Tuesday, August 27, 2019

Paul Richardson: Where is this road leading?

(Paul Richardson's column, The Horse I Rode In On, runs weekly in the Neosho Daily News, Seneca Post-Dispatch and on the Turner Report.)

The school bus traffic is a reminder that the local short people population are returning to their assigned task.

It seems so early in the year due to the fact that I can recall a day that the fall semester didn’t start until after Labor Day. Even with such a late start by today’s standards, our sentence was completed, and we were released from this obligation before Memorial Day weekend. 

Summer vacation consisted of a full three-month period filled with a variety of activities, some fun and recreational, but mostly work.

For some of us the work portion was predestined due to belonging to a family that owned a business. Others that I knew spent the summer hauling hay, working at Shank’s Farm north of Granby, or another task that seemed even less inviting. There were a few individuals that I knew that led a life of leisure, unoccupied for the entire summer vacation, but there were very few of these rare creatures. In the end, after being aware of the task that had faced the others, I was quite happy to have been mandated a job for the summer.

The beginning of the school year always marked a fresh start. This was the time of year that I received any new clothes that would be purchased. There was fresh paper, pencils, and other school supplies. 

At that time the list was not very long, requiring just a minimal number of items. When the time came that we were purchasing as parents for our own children, the list had grown considerably and included many new components that I would never have imagined as a child. 

Recently, the good wife and I were in town where I noticed that not only are lists published and located at local retailers, some had gone to the effort to simply pre-assemble the required items and package them neatly in a brand-new backpack. Everything ready to go, just buy and fly!

Every year preparations were made, school began, classes were attended, and studies were completed. 

Year after year until all of elementary and secondary education had been accomplished. Then it was off to the next stage. Applications were made, acceptance letters received, decisions, decisions, decisions, and finally a choice. The following August it was off to the University. The road extended on and the expectation was that at this point a decision had been made as to where it led. That, however, was not the case for me.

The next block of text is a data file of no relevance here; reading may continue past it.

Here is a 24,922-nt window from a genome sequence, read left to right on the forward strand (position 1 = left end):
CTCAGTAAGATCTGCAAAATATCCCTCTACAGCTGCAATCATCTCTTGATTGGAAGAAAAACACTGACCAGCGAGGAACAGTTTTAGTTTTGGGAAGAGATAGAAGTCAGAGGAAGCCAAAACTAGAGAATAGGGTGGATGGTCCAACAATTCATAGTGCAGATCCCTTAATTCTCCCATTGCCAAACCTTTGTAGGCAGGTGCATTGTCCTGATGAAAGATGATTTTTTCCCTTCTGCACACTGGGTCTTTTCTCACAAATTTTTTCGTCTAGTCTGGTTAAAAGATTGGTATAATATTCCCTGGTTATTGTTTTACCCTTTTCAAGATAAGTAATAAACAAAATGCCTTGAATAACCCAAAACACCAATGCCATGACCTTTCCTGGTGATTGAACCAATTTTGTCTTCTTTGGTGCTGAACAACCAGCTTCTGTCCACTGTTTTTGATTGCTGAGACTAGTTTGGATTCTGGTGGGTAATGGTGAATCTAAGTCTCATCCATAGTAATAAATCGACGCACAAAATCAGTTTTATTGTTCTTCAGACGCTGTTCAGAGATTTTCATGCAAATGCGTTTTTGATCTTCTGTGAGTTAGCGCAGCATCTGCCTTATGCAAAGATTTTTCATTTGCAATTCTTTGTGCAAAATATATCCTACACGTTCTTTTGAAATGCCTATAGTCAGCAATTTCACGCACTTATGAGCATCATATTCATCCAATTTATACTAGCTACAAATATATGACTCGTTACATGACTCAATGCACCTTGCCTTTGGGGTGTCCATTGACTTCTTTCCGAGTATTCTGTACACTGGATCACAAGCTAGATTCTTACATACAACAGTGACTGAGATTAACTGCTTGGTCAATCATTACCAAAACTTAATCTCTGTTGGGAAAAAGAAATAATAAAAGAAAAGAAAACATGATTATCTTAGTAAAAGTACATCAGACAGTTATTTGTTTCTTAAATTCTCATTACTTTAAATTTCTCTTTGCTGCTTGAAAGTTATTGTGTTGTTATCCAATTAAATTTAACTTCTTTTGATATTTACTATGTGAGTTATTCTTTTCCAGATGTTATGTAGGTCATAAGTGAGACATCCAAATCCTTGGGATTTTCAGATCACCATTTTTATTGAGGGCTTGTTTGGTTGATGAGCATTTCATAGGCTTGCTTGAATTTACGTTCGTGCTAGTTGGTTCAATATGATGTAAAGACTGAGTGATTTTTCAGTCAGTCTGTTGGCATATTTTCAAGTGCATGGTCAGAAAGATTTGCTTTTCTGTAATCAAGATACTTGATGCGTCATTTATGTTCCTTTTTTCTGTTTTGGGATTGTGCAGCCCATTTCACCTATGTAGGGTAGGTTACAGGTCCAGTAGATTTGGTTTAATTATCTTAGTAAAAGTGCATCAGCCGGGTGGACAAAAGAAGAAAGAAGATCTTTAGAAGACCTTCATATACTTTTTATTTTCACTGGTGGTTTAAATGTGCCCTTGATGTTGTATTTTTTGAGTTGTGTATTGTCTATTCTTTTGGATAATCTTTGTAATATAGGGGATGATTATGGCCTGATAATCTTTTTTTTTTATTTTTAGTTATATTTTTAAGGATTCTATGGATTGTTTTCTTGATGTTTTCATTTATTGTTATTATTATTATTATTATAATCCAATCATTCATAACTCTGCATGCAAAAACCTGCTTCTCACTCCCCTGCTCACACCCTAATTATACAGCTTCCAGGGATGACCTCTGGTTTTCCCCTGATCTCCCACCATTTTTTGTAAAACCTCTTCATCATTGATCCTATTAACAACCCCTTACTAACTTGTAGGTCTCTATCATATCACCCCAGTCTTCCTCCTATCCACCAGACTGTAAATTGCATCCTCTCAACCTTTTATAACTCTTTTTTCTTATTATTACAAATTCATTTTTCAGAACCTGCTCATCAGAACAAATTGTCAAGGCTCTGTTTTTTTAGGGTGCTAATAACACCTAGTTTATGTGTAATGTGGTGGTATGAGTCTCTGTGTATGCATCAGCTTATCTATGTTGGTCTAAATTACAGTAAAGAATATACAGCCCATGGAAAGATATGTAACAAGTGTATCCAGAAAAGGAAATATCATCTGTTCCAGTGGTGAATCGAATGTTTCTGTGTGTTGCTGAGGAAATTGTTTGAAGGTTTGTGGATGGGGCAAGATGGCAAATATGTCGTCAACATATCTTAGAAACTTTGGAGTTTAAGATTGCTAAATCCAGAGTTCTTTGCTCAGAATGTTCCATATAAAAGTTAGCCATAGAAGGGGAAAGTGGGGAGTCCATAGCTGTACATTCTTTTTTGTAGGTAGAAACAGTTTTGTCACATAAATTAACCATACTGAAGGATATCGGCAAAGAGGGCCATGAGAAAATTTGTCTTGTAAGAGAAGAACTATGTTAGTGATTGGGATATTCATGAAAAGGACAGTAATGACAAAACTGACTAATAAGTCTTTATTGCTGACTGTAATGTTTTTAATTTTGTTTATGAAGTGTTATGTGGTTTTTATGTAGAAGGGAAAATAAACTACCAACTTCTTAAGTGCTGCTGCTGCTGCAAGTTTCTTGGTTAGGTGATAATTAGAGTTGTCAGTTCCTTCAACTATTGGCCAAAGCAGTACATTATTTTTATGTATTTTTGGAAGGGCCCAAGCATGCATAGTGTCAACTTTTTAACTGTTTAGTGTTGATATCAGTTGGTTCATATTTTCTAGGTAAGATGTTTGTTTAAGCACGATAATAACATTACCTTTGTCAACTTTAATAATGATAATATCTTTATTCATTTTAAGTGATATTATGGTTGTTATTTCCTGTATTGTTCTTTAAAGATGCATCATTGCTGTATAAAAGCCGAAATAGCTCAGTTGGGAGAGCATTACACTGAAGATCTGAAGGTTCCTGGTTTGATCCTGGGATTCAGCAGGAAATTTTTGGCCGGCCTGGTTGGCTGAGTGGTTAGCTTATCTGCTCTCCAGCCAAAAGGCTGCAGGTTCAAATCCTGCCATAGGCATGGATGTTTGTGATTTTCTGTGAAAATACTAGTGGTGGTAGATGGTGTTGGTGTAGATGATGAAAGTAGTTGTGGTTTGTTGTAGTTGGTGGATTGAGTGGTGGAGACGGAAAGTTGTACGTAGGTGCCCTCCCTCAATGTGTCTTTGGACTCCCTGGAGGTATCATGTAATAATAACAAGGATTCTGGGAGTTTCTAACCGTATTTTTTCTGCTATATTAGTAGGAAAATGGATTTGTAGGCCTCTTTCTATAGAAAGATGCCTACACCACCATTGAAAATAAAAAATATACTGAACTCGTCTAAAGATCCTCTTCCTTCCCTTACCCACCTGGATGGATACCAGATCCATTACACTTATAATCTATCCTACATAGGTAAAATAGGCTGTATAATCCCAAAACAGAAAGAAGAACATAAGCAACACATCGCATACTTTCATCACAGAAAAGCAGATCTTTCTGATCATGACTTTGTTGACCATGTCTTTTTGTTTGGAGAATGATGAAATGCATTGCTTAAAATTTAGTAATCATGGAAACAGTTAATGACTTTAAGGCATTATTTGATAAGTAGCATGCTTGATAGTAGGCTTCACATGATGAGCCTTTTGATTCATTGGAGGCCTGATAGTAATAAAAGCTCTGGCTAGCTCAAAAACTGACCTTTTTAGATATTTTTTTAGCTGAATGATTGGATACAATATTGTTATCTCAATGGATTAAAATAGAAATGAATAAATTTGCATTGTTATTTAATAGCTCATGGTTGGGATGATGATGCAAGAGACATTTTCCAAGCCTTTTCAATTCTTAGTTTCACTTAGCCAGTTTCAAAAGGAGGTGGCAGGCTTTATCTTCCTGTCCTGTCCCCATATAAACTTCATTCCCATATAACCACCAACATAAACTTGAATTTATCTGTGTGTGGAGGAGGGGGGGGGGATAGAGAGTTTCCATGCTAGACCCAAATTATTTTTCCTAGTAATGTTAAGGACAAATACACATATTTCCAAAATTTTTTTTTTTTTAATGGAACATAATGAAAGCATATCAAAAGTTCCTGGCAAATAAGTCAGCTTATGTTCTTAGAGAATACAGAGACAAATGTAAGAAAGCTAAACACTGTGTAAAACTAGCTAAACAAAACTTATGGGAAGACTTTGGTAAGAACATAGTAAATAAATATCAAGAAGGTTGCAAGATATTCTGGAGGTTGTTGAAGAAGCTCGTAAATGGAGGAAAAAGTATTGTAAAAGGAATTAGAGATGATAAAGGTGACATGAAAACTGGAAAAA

The dreams in my head were never able to settle on the path that would take me to the desired outcome. So, for the next several years I struggled with where I was headed and how to get there. Finally, I just settled. 

Don’t misunderstand me as this is not a complaint, more of a personal observation and opportunity to allow you to tag along. It’s been a good life. We have been blessed and enjoyed some good fortune, living a very comfortable life along the way.

By comparison, I just witnessed a young man that grew up in our house, graduate from University of Arkansas. This person has known since the early days of high school what he wanted to do, how he wanted to do it, and what the personal cost would be to do it his way. He has stayed focused on his goal and now has a wide spectrum of opportunities, each of which can serve as a vehicle to take him to a clear destination. We are very proud of him and are now aware that the environment that we were providing will yield a variety of outcomes.

So much of this depends on the individual, however. The good wife and I followed two different paths. Each of our children followed different paths and now our first grandson has followed a unique path to a specific end. 

The ones that reached the desired destination had a clear end result in mind. That may be my problem as I have never figured out what I want to be when I grow up. I have had the distinct and unique ability to do whatever it was that I attempted. 

Due to that I never settled on any specific destination. The grandson noted a few months back that I wouldn’t probably be able to replicate my past in today’s world. I believe that he may be correct.

A brief bit of advice: as a person, city, community, organization, church or whatever, figure out which road to follow to get to the desired destination. 

Don’t be like me, not knowing what you want to be when you grow up. Figure out where this road is leading. If it is not the right place, change roads now! Stay tuned, more to come.

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